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2022 Wagoneer and Grand Wagoneer: Don't call them Jeeps

The iconic Wagoneer and Grand Wagoneer are back, but folks at parent company Stellantis aren't calling them Jeeps. Here's why.

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Please don't call them Jeeps.

Stellantis

The 2022 Wagoneer and Grand Wagoneer are backed by decades of heritage, provide excellent off-road capability and even feature iconic seven-slot grilles. These upscale SUVs are Jeeps through and through, though folks at parent company Stellantis don't want you to refer to them by the J word.

Stellantis spokesman Trevor Dorchies explained to Roadshow, "Wagoneer is a premium extension of the Jeep brand," one that's designed to push it into a more upscale automotive space occupied by rivals like the Cadillac Escalade, GMC Yukon Denali and Lincoln Navigator. These reborn SUVs offer far more technology and luxury than mainstream Jeeps, as well as dramatically enhanced customer service.

"While the Jeep brand broadly covers the North American mainstream SUV market from the compact to full-size segments, Wagoneer and Grand Wagoneer compete in the Large SUV segment with Wagoneer covering the heart of the market while Grand Wagoneer competes in the premium SUV space," noted Dorchies. This portfolio of vehicles is a premium extension of Jeep, one that pushes it to new heights and into new segments. Despite being a significant part of this off road-focused division, you won't see that four-letter name used very much in reference to these new, high-end SUVs. Instead, it's Wagoneer all the way.

See? Even the steering wheel says "Wagoneer" instead of "Jeep."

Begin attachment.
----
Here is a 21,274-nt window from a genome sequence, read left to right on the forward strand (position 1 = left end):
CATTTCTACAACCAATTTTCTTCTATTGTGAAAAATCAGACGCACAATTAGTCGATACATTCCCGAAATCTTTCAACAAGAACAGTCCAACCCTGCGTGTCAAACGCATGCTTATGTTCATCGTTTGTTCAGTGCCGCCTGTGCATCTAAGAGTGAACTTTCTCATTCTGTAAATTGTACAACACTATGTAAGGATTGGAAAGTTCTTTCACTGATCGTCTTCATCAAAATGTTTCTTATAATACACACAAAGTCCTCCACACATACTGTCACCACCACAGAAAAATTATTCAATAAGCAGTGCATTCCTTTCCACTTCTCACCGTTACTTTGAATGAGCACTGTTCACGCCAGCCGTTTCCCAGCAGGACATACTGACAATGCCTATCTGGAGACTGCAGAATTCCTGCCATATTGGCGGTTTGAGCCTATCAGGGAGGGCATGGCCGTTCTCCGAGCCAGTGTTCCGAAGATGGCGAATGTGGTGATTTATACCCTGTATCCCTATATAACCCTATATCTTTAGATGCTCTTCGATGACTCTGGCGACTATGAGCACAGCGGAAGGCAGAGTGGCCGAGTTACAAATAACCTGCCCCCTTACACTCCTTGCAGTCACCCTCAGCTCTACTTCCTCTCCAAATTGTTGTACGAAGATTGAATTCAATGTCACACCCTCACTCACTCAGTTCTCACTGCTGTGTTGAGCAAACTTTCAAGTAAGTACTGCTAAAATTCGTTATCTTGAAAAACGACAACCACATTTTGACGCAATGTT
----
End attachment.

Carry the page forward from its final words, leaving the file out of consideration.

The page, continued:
Stellantis

In fact, traditional Jeep branding is missing from the 2022 Wagoneer and Grand Wagoneer. This famous wordmark is nowhere to be found on the hoods and hatches; even their steering wheels are emblazoned with "Wagoneer" instead of Jeep, like you see on the brand's other models.

Even though you can learn more about these Wagoneers on Jeep.com, even though they offer Jeep 4x4 systems and even though they're sprinkled with subtle Jeep Easter eggs, the Wagoneers are being positioned as something different. This strategy is similar to the connection between Range Rover and Land Rover. There are several distinct Ranger Rover models that aren't necessarily referred to as Land Rovers, even though it is the brand that builds them.

And if Wagoneer is copying Range Rover's homework, it stands to reason it will eventually offer smaller, somewhat more affordable products, just like the top-shelf Range Rover is much pricier than the smaller Velar and Evoque models. Naturally, when asked about this, Dorchies declined to comment on future plans, but he did say, "The vehicles you guys are looking at here today … are short-wheelbase. We have a long-wheelbase [variant] coming as well. More info on that later."